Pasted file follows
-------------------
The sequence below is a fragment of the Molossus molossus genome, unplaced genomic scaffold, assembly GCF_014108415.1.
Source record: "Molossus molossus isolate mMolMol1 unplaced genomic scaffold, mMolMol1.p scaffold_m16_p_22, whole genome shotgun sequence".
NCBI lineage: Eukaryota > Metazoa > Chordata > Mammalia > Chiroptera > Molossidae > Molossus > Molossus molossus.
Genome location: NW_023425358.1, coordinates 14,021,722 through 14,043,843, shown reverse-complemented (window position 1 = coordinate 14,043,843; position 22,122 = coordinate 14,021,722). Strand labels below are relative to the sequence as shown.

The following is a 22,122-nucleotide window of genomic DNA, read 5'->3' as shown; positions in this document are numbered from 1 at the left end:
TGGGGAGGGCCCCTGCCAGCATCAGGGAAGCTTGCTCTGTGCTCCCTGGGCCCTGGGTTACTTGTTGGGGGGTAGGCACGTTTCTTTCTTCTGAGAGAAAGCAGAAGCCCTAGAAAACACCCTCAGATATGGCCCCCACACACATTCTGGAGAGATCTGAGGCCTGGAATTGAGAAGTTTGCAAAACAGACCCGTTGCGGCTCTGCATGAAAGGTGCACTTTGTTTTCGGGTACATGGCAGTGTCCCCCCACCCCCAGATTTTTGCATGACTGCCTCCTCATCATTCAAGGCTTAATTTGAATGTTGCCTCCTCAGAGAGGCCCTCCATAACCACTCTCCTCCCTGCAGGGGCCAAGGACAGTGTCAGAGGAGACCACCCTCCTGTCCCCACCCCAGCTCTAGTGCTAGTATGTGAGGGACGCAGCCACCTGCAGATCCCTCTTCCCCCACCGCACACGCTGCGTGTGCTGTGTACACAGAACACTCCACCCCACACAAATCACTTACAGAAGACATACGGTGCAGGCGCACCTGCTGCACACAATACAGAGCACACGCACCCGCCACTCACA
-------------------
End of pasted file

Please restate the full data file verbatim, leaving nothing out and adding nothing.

The sequence below is a fragment of the Molossus molossus genome, unplaced genomic scaffold, assembly GCF_014108415.1.
Source record: "Molossus molossus isolate mMolMol1 unplaced genomic scaffold, mMolMol1.p scaffold_m16_p_22, whole genome shotgun sequence".
NCBI lineage: Eukaryota > Metazoa > Chordata > Mammalia > Chiroptera > Molossidae > Molossus > Molossus molossus.
Genome location: NW_023425358.1, coordinates 14,021,722 through 14,043,843, shown reverse-complemented (window position 1 = coordinate 14,043,843; position 22,122 = coordinate 14,021,722). Strand labels below are relative to the sequence as shown.

The following is a 22,122-nucleotide window of genomic DNA, read 5'->3' as shown; positions in this document are numbered from 1 at the left end:
TGGGGAGGGCCCCTGCCAGCATCAGGGAAGCTTGCTCTGTGCTCCCTGGGCCCTGGGTTACTTGTTGGGGGGTAGGCACGTTTCTTTCTTCTGAGAGAAAGCAGAAGCCCTAGAAAACACCCTCAGATATGGCCCCCACACACATTCTGGAGAGATCTGAGGCCTGGAATTGAGAAGTTTGCAAAACAGACCCGTTGCGGCTCTGCATGAAAGGTGCACTTTGTTTTCGGGTACATGGCAGTGTCCCCCCACCCCCAGATTTTTGCATGACTGCCTCCTCATCATTCAAGGCTTAATTTGAATGTTGCCTCCTCAGAGAGGCCCTCCATAACCACTCTCCTCCCTGCAGGGGCCAAGGACAGTGTCAGAGGAGACCACCCTCCTGTCCCCACCCCAGCTCTAGTGCTAGTATGTGAGGGACGCAGCCACCTGCAGATCCCTCTTCCCCCACCGCACACGCTGCGTGTGCTGTGTACACAGAACACTCCACCCCACACAAATCACTTACAGAAGACATACGGTGCAGGCGCACCTGCTGCACACAATACAGAGCACACGCACCCGCCACTCACA